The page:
Great editorial in today’s New York Times asking the obvious question: If Benjamin Netanyahu can cut a deal with Hamas of the magnitude he did to win the release of Gilad Shalit, why can’t he pursue a more comprehensive deal with Palestinian moderates such as Mahmoud Abbas and Salam Fayyad over the West Bank? Money quote:
One has to ask: If Mr. Netanyahu can negotiate with Hamas — which shoots rockets at Israel, refuses to recognize Israel’s existence and, on Tuesday, vowed to take even more hostages — why won’t he negotiate seriously with the Palestinian Authority, which Israel relies on to help keep the peace in the West Bank?
The answer, of course, is that the Israeli right has always found it preferable to deal with Hamas than Fatah because the former are less of a threat to the Iron Wall/Greater Israel project.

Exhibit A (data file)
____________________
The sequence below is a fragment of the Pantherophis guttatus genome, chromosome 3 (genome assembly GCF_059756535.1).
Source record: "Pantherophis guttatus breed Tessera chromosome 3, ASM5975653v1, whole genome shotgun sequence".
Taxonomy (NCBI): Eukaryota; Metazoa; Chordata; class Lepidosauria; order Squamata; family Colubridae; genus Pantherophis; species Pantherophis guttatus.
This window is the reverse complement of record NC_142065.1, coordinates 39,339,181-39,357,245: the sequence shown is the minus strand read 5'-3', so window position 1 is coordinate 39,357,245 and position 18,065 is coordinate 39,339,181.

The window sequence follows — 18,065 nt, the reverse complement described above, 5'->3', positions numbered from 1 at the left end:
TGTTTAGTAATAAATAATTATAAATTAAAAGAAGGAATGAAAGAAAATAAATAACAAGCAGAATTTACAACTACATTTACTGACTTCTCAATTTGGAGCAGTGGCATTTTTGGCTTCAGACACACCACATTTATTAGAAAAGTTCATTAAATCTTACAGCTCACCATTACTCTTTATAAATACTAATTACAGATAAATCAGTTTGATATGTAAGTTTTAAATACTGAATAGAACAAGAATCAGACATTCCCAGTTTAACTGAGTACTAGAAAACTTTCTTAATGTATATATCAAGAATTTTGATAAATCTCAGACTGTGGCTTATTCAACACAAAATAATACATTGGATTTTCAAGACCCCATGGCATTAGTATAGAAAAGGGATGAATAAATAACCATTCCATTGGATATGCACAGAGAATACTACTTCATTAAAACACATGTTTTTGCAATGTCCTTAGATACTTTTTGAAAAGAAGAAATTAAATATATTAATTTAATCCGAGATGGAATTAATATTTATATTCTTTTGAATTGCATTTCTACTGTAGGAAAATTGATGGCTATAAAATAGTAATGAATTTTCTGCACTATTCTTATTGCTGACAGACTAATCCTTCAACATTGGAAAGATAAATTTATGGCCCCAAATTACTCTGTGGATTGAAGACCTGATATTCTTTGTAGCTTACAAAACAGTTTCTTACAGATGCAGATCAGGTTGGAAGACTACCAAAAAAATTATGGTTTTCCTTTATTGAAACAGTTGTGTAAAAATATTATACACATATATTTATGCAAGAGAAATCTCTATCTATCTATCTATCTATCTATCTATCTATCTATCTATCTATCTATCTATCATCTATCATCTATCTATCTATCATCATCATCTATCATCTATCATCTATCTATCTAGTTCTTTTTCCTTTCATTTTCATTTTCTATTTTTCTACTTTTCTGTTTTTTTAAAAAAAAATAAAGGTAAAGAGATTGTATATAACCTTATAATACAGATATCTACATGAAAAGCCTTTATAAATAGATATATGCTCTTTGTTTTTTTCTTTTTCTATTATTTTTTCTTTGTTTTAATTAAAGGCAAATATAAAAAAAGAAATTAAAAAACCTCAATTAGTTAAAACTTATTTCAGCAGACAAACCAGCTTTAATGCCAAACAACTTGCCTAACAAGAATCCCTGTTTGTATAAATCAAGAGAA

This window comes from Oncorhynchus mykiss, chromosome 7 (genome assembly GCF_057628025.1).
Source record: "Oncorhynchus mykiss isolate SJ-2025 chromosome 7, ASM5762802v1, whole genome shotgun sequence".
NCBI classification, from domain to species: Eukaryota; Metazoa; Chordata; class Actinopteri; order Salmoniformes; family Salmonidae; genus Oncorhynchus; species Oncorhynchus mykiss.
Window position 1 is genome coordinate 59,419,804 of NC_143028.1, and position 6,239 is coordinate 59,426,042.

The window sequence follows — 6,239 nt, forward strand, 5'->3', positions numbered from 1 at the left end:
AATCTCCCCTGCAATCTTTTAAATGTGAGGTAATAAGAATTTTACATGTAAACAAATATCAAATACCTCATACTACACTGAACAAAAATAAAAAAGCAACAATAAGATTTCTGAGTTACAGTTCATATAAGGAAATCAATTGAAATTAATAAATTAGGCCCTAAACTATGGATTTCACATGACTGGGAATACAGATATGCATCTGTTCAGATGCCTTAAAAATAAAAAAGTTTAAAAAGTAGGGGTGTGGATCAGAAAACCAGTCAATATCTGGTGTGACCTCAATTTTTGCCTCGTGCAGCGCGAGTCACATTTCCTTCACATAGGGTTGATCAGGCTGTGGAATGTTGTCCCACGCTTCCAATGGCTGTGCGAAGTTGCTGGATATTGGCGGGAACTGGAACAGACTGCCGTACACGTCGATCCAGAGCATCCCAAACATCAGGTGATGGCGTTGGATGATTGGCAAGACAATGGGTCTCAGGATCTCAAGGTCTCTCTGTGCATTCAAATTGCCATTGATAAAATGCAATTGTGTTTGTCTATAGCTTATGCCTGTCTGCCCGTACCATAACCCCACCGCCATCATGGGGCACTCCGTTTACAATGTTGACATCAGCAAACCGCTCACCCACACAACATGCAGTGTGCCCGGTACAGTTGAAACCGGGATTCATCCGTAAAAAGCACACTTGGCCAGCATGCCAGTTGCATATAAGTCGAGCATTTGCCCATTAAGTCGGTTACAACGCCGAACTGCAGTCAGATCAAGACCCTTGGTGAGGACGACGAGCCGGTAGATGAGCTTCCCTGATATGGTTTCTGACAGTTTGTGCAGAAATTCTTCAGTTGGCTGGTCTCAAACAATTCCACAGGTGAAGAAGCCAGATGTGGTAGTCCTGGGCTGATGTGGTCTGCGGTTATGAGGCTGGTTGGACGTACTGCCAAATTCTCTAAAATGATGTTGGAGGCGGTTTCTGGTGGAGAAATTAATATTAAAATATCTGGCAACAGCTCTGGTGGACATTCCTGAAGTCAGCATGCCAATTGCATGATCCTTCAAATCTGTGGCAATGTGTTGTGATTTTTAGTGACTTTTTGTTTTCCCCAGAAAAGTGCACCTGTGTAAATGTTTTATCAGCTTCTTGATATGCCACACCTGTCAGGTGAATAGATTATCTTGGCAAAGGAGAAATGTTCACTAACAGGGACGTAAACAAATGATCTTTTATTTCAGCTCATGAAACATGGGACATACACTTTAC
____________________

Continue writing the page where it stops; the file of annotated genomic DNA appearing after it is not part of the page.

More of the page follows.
Israel looked the other way, perhaps even encouraged the rise of Hamas, during the first Intifada as a counterweight to the PLO. Sharon’s withdrawal from Gaza in 2004 was, in the words of his advisor Dov Weisglass in Ha’aretz, designed to put the peace process in “formaldehyde” and take the pressure off of the settlements in the West Bank.
“And when you freeze that process, you prevent the establishment of a Palestinian state, and you prevent a discussion on the refugees, the borders and Jerusalem. Effectively, this whole package called the Palestinian state, with all that it entails, has been removed indefinitely from our agenda. And all this with authority and permission. All with a presidential blessing and the ratification of both houses of Congress.”
And now, this deal with Hamas after Netanyahu’s sustained campaign against Abbas’ bid for United Nations recognition of the State of Palestine.
Bottom-line: The Israeli right would rather have Greater Israel and war than a two state solution and peace. Netanyahu’s deal is fully consistent with that historical pattern.